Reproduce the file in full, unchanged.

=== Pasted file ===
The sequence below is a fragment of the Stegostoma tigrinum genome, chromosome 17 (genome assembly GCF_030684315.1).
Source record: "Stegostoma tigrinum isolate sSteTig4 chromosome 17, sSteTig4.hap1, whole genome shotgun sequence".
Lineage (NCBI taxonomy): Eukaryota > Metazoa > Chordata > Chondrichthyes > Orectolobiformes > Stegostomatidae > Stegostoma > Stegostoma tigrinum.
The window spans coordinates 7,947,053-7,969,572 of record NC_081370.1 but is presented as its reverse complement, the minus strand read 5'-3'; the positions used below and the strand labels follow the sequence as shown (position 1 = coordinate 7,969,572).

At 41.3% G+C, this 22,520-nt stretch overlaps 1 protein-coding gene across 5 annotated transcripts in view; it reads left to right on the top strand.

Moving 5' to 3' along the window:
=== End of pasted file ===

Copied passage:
The sequence below is a fragment of the Stegostoma tigrinum genome, chromosome 17 (genome assembly GCF_030684315.1).
Source record: "Stegostoma tigrinum isolate sSteTig4 chromosome 17, sSteTig4.hap1, whole genome shotgun sequence".
Lineage (NCBI taxonomy): Eukaryota > Metazoa > Chordata > Chondrichthyes > Orectolobiformes > Stegostomatidae > Stegostoma > Stegostoma tigrinum.
The window spans coordinates 7,947,053-7,969,572 of record NC_081370.1 but is presented as its reverse complement, the minus strand read 5'-3'; the positions used below and the strand labels follow the sequence as shown (position 1 = coordinate 7,969,572).

At 41.3% G+C, this 22,520-nt stretch overlaps 1 protein-coding gene across 5 annotated transcripts in view; it reads left to right on the top strand.

Moving 5' to 3' along the window: